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OPINION - Angela Rayner has delivered a striker’s charter

Deputy Labour Party leader Angela Rayner speaking at the TUC congress (PA)
Deputy Labour Party leader Angela Rayner speaking at the TUC congress (PA)

There was a bit of Angela Rayner’s barnstorming appearance at the TUC yesterday which should have worried business — and that was before she even started. It was when TUC president Maria Exall introduced her as “one of us” — as opposed to Sir Keir Starmer, who really doesn’t have the worker vibe.

Ange herself declared that she may have been born in Stockport but was “raised in the trade union movement”. Labour’s deputy leader then delivered a succession of pledges, including a “cast-iron” one about an Employment Rights Bill within 100 days of a Labour government. And it’s elements of that which suggest that the business-friendly mask has slipped and the prawn cocktail for wooing the City can be re-fridged.

What we’ve got is a striker’s charter. The most important elements of it are the rolling back of two crucial laws. One from the David Cameron era required that at least half the workforce must vote for strike action, which was a powerful incentive for unions to win over their members. It raised the bar for going on strike. The other, very recent addition is the Government’s requirement for a minimum service provision in a strike: so, whether it’s doctors or train drivers, there must be some service provided, even if it’s exiguous. Does anyone remember the months of strikes when teachers, nurses, rail staff and what seemed like the whole public sector swanned off in succession. Fun, no?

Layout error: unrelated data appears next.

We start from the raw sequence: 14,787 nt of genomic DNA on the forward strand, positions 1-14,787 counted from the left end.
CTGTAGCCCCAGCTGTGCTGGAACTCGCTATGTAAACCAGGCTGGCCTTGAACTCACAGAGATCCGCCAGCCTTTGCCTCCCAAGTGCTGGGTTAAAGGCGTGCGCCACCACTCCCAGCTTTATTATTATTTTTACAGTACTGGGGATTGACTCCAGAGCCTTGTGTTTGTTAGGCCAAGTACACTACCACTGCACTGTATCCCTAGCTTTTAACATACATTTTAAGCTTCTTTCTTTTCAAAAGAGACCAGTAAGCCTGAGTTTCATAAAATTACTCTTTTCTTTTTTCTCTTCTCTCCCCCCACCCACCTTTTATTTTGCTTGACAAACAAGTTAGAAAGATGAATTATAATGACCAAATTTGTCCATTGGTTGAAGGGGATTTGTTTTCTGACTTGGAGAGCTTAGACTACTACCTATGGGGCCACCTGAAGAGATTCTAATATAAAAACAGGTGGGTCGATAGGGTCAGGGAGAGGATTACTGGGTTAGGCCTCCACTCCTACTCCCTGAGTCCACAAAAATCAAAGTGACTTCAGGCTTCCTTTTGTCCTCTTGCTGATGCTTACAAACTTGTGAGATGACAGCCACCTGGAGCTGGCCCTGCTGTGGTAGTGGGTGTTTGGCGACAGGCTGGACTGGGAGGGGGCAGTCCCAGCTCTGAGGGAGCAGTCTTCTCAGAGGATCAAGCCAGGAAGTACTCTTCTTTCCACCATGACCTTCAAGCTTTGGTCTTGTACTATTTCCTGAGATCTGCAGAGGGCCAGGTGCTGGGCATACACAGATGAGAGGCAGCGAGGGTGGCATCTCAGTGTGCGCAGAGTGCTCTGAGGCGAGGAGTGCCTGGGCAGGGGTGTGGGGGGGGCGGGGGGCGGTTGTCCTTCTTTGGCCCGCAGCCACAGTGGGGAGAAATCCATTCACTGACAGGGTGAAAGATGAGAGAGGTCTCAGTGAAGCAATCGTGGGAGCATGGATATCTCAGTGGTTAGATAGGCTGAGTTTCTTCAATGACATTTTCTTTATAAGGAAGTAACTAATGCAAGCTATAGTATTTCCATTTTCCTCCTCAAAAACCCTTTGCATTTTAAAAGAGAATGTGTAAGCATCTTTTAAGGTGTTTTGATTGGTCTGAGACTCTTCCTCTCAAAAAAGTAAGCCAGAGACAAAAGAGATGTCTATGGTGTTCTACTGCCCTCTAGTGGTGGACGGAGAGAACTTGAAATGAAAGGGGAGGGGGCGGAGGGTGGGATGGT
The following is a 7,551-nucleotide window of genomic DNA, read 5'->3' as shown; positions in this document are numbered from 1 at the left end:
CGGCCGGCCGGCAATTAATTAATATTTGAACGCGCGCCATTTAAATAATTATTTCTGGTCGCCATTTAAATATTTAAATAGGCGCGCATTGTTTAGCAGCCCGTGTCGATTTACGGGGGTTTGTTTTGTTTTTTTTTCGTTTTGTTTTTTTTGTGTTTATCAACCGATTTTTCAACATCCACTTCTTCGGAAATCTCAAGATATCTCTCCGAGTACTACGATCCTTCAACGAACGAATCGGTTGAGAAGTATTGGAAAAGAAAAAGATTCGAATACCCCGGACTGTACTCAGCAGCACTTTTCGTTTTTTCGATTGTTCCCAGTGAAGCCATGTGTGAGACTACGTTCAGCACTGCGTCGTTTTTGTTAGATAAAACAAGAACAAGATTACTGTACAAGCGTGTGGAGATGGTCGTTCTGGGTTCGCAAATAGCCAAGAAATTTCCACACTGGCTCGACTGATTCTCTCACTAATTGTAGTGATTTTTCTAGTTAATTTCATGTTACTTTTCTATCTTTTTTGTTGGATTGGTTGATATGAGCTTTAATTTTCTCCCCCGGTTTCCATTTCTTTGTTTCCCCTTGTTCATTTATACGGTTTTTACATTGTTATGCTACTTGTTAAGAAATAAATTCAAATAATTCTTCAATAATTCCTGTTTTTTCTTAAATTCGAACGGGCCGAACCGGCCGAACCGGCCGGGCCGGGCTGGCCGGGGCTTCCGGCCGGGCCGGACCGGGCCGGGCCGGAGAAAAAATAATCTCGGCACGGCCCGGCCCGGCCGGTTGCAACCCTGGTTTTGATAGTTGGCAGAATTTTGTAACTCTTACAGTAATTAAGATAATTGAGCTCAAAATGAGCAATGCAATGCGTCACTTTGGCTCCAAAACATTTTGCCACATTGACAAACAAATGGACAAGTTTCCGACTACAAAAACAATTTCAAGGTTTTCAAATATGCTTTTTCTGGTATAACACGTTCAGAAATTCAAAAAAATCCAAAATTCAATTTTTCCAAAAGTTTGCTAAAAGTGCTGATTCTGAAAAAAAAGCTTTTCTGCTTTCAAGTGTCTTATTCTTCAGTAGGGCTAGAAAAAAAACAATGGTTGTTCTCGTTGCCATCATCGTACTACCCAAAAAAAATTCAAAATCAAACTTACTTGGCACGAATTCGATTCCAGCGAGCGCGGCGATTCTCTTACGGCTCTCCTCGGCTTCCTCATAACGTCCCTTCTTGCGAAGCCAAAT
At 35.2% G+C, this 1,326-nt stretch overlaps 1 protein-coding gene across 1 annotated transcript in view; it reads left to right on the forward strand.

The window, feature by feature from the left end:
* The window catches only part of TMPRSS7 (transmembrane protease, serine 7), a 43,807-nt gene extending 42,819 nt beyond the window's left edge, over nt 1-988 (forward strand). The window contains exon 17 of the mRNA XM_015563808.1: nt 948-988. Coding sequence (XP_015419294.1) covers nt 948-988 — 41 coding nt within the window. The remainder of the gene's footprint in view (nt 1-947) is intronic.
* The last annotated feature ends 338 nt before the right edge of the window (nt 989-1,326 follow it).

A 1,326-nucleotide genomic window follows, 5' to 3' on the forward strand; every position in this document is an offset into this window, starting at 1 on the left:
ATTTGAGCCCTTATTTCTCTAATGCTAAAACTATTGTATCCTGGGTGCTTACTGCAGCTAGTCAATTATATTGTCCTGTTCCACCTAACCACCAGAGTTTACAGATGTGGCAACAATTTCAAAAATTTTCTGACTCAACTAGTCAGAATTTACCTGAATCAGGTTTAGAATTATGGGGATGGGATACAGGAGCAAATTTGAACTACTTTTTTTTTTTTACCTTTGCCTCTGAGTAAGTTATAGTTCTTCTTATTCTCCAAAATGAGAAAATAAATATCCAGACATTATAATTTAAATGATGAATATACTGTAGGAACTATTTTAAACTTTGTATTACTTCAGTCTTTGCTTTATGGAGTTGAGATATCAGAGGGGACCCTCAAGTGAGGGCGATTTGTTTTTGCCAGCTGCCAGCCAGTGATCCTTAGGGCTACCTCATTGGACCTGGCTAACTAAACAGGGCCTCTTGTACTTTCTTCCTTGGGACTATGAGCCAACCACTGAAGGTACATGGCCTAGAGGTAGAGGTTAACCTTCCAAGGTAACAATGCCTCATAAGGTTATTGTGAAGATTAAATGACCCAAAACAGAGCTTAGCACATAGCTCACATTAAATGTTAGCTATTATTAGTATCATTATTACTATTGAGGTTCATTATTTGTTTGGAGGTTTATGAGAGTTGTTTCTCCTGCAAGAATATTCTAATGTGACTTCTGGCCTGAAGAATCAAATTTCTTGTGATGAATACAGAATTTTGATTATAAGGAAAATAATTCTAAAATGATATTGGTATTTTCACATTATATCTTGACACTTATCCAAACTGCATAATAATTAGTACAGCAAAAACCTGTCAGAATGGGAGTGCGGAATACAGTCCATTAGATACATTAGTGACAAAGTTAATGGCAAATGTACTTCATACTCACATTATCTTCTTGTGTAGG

The devil is in the detail — closing gender pay gaps sounds good, but it helped bankrupt Birmingham Council

Well, Ange calls this “a spiteful and bitter attack that threatens nurses with the sack”. I don’t myself think nurses should go on strike, but when they or teachers do, then the people actually affected — patients and children — should be protected. Us, in other words.

There are, of course, targets on Ange’s hit list that I wouldn’t mind going down; I despise the gig economy and if Labour goes for zero-hours contracts, great. And it’s fine to give unions access to workers.

But the devil is in the detail — closing gender pay gaps sounds good, but it helped bankrupt Birmingham Council. The TUC loved Ange; the rest of us should start thinking seriously about what a Labour government will really mean. It looks like trouble from here.